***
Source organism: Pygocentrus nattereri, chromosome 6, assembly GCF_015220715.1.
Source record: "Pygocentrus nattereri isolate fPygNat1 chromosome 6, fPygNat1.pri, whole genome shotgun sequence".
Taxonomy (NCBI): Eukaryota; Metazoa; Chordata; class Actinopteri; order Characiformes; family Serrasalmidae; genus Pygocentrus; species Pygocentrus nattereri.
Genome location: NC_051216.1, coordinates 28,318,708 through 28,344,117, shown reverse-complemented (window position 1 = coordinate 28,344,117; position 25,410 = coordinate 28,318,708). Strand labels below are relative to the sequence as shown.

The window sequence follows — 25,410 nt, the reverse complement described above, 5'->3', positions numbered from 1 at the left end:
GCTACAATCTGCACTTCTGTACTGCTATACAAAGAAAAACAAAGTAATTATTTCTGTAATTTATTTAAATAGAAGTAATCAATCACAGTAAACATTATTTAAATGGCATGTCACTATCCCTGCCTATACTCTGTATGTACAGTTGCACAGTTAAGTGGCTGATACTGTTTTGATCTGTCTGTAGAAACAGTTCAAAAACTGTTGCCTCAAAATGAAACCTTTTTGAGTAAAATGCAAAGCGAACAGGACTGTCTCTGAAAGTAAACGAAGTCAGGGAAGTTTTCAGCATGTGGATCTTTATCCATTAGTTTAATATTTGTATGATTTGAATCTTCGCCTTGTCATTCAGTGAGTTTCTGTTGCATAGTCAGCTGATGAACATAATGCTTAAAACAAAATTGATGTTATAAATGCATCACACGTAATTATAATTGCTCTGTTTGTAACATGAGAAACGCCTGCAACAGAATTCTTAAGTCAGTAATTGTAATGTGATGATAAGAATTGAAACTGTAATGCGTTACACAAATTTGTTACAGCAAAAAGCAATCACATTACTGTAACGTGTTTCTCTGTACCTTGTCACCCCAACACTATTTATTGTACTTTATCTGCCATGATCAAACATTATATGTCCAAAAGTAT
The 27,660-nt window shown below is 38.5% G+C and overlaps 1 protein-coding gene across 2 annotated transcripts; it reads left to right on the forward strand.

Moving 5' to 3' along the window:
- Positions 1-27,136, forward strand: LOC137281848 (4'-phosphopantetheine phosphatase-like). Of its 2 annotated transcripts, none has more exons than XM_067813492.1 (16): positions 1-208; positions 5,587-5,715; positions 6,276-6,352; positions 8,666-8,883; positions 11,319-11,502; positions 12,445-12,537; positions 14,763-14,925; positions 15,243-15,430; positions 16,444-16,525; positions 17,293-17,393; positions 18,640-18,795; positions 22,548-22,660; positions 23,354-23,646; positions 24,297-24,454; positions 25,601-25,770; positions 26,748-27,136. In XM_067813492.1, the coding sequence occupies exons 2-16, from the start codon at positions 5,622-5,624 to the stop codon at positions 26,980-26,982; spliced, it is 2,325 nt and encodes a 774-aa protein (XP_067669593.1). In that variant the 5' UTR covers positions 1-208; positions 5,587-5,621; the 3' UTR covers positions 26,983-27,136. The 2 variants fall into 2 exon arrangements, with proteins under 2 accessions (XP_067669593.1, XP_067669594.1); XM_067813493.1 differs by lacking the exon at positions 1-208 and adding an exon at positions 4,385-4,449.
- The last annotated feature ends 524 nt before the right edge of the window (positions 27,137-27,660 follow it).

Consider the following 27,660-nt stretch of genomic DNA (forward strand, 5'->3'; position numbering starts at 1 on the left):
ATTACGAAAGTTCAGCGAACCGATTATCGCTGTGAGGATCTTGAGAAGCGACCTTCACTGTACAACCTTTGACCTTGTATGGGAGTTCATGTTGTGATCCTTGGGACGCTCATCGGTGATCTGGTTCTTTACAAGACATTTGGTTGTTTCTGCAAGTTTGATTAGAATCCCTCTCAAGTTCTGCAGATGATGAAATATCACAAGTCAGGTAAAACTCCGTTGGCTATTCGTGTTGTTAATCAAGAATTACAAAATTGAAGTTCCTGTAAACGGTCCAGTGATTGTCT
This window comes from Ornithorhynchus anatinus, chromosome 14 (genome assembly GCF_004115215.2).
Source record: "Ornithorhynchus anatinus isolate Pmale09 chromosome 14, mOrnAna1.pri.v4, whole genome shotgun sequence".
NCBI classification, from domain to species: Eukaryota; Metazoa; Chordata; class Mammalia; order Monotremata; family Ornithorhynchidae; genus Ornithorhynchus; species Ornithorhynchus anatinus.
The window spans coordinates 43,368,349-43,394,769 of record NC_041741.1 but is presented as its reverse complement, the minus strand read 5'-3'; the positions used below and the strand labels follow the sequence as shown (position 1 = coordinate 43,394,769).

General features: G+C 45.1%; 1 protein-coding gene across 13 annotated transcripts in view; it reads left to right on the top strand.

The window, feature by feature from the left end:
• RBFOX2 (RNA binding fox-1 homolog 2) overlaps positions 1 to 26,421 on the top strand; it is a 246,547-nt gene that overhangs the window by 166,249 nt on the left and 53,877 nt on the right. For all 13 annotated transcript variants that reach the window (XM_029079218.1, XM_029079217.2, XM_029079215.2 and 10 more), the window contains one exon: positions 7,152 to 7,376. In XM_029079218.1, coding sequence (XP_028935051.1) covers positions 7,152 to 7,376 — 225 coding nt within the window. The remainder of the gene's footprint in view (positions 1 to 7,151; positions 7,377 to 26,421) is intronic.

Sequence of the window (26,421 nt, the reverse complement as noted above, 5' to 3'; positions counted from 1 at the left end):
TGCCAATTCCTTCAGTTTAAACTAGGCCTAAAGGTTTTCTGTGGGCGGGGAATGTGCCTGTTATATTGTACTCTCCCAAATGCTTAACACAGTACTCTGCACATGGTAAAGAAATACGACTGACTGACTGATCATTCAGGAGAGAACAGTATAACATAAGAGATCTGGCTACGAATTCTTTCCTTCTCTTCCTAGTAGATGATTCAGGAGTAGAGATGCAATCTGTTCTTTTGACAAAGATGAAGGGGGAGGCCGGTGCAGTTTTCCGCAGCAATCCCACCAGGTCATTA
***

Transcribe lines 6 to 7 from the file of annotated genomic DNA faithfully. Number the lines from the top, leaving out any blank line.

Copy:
GCTACAATCTGCACTTCTGTACTGCTATACAAAGAAAAACAAAGTAATTATTTCTGTAATTTATTTAAATAGAAGTAATCAATCACAGTAAACATTATTTAAATGGCATGTCACTATCCCTGCCTATACTCTGTATGTACAGTTGCACAGTTAAGTGGCTGATACTGTTTTGATCTGTCTGTAGAAACAGTTCAAAAACTGTTGCCTCAAAATGAAACCTTTTTGAGTAAAATGCAAAGCGAACAGGACTGTCTCTGAAAGTAAACGAAGTCAGGGAAGTTTTCAGCATGTGGATCTTTATCCATTAGTTTAATATTTGTATGATTTGAATCTTCGCCTTGTCATTCAGTGAGTTTCTGTTGCATAGTCAGCTGATGAACATAATGCTTAAAACAAAATTGATGTTATAAATGCATCACACGTAATTATAATTGCTCTGTTTGTAACATGAGAAACGCCTGCAACAGAATTCTTAAGTCAGTAATTGTAATGTGATGATAAGAATTGAAACTGTAATGCGTTACACAAATTTGTTACAGCAAAAAGCAATCACATTACTGTAACGTGTTTCTCTGTACCTTGTCACCCCAACACTATTTATTGTACTTTATCTGCCATGATCAAACATTATATGTCCAAAAGTAT
The 27,660-nt window shown below is 38.5% G+C and overlaps 1 protein-coding gene across 2 annotated transcripts; it reads left to right on the forward strand.